Like all other industries, retail companies have the ability, opportunity and power to make the world a better place.
Having just completed a course on retailing management, I’ve realized just how much planning and strategizing goes into running a successful retail business. And admittedly, it’s a little overwhelming.
Though the retail industry is competitive, it doesn’t mean that company’s within this sector are exempt from driving social change.
And we know that it’s not impossible either. There are many examples of retailers that are trailblazing, disrupting and leading the way in scaling positive corporate impact.
It’s impossible to cover all of the ways a retail company can scale positive impact in one blog post. However, there’s an important trend emerging within the retailing industry, which is worth exploring.
That trend is ethical and sustainable product assortment.
The big question is this: what makes inventory selection ethical and sustainable?
The easy answer is to say that it is the process whereby retailers purchase products that are ethical and sustainable. But this answer is just too simplistic. Not only should retailers be stocking their shelves with ethical and sustainable products, but they should also be phasing out and eliminating the unethical and unsustainable ones.
Awhile back I wrote a review on a book titled Liberating the Heroic Spirit of Business: Conscious Capitalism by John Mackey and Raj Sisodia. John Mackey, Co-CEO of Whole Foods Market, mentions this issue. What should retailers do about products that aren’t so good? What if customers demand them despite their negative impact? Should a retailer discontinue and boycott certain products?
For years, retailers have lived by the mantra the customer is always right.
But is the customer always right?
Maybe not it seems.
If your retail company is looking to scale its positive impact, expanding product and inventory selection to include ethical and sustainable products is only half the battle. It’s important to also phase out harmful, unethical and unsustainable products from your inventory.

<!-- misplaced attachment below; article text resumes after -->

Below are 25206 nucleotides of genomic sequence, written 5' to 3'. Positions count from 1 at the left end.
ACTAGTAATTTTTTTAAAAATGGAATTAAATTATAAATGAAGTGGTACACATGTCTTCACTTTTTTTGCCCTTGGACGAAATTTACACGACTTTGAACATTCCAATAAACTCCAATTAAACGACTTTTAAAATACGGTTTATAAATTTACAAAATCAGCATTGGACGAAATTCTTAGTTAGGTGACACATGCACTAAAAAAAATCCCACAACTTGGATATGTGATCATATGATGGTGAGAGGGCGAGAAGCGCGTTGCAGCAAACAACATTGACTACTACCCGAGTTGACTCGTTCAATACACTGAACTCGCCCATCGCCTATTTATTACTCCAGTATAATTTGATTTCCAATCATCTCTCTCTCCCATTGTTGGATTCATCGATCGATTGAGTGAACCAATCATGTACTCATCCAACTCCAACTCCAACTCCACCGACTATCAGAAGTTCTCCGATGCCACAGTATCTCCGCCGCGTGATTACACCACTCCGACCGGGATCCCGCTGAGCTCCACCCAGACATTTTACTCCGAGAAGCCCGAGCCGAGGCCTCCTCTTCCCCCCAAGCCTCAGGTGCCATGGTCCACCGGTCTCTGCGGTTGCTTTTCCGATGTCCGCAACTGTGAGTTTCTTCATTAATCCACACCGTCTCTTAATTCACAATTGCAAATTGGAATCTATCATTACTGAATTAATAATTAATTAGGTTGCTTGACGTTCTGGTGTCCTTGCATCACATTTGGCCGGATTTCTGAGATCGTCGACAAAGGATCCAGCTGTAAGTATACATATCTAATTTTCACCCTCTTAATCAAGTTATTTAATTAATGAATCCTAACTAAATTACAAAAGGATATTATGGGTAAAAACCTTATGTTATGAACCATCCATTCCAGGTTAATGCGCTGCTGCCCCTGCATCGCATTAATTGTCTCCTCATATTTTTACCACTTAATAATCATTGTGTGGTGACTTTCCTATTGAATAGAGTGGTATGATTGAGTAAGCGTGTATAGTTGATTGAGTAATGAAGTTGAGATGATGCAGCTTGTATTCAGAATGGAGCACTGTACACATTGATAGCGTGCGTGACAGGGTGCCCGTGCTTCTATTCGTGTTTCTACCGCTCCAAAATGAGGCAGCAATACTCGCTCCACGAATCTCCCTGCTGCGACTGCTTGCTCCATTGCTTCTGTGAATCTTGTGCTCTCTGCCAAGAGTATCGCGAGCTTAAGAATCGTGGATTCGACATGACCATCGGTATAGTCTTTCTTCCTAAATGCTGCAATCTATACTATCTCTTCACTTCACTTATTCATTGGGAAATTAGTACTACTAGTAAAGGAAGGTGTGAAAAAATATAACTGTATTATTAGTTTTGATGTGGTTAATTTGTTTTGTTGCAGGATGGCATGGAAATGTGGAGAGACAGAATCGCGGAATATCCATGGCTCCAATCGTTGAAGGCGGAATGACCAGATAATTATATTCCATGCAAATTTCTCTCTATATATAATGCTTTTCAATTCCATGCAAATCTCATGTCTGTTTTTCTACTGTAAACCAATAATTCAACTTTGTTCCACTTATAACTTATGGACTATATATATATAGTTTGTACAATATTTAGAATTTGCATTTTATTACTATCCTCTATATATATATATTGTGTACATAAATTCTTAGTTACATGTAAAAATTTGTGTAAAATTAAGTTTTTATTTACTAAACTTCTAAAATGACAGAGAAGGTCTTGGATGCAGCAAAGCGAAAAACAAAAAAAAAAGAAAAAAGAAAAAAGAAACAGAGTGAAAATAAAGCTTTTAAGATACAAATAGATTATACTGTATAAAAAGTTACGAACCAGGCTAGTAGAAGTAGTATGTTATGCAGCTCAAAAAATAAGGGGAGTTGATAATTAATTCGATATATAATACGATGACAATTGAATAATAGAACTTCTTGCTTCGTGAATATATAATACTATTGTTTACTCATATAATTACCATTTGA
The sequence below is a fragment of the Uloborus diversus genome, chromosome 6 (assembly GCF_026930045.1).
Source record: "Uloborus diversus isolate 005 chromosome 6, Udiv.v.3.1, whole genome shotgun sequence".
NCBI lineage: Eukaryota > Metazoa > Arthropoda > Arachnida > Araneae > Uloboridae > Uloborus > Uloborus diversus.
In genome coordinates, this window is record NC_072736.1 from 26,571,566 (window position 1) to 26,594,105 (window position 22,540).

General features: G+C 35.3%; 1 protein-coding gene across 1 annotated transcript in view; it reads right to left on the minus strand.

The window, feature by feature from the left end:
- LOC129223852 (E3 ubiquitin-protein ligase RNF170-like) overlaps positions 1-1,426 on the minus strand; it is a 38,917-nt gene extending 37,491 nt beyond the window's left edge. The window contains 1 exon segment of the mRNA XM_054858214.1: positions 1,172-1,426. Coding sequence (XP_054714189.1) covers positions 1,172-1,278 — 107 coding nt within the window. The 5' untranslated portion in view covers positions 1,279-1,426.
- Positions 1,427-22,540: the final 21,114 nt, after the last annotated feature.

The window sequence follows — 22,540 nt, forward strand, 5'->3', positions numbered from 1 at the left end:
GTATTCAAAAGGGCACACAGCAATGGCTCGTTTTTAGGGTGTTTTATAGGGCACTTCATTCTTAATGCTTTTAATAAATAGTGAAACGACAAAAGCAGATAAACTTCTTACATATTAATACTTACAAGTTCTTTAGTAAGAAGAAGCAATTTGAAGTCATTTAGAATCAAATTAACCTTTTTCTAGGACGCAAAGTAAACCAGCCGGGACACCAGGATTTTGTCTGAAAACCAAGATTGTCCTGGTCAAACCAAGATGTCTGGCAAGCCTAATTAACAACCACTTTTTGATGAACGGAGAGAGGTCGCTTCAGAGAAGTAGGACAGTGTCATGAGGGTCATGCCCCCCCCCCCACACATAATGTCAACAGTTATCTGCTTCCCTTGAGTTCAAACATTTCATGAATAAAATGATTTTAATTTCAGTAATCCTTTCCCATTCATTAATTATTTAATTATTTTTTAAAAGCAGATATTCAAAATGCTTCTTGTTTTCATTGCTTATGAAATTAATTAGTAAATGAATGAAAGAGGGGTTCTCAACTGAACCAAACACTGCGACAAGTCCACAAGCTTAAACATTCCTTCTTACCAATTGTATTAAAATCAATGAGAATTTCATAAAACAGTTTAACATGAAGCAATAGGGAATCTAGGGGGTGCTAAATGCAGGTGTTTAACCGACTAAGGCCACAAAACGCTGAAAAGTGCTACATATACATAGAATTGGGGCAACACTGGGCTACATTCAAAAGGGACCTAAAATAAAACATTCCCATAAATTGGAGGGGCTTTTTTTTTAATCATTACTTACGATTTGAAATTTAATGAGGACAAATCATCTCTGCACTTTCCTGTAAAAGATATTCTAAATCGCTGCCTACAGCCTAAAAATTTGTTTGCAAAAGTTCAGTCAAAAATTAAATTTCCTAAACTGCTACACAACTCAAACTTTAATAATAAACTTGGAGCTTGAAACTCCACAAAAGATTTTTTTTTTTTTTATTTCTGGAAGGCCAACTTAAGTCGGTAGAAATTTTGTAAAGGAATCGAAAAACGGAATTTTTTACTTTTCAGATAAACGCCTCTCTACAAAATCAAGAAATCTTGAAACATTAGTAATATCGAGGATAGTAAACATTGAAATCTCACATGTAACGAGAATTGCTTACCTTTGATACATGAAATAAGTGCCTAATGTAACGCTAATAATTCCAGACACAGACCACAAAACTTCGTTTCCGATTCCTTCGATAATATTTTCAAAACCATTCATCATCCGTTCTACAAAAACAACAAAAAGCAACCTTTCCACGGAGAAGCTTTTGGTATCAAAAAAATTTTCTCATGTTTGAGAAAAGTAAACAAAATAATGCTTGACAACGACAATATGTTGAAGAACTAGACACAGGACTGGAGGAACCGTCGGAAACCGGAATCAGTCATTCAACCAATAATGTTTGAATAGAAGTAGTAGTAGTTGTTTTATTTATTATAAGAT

But how can this be done if customers are demanding and purchasing such products?
Below I’ve shared some ideas to help your company embrace disruptive retail management:
1. Educate your stakeholders.
Educate your employees, board members, investors, vendors and customers. Tell them why the company is compelled to phase out certain products. Justify and explain. Disperse information across all of your communication channels.
2. Promote better products.
Don’t put your unethical products on sale. Strive to make bad products obsolete. Think of your company’s unethical products like a VHS player. People will eventually stop buying a product if it’s outdated (and if it isn’t on sale)!
3. Form strong relationships with vendors.
Vendors not only need to be looped into your selection process, but they also need to become part of the solution. Let them help with strategy. Knowledge-sharing, transparency, cooperation and problem-solving, as business partners, is key to success.
4. Meet your stakeholders halfway.
Be honest and analyze your company’s strategy thoroughly. Is there a huge price variance between your ethical and unethical product assortments? Are ethical products optimal for purchase (are they ripe, fresh and well stocked)? If you really want your customers to buy your ethical products (which will help you phase out your not-so-good products more quickly), be sure to meet them halfway. That means providing them with good alternatives.
Retailers have the opportunity and the power to change the landscape of business as we know it. Though consumers have immense purchasing power, retailers also have the power to disrupt the status quo and change the world for the better.
I’d love to hear your thoughts, opinions and takeaways in regards to ethical and sustainable inventory selection, in the comments section below. Follow the blog for automatic update notifications and follow me on Twitter @CSRtist for regular tweets on corporate good.
Categories: Accountability, Sustainability
Reblogged this on Social and Sustainability – Sara Vitali's Blog and commented:
Interesting post about csr: corporate social responsibility in retail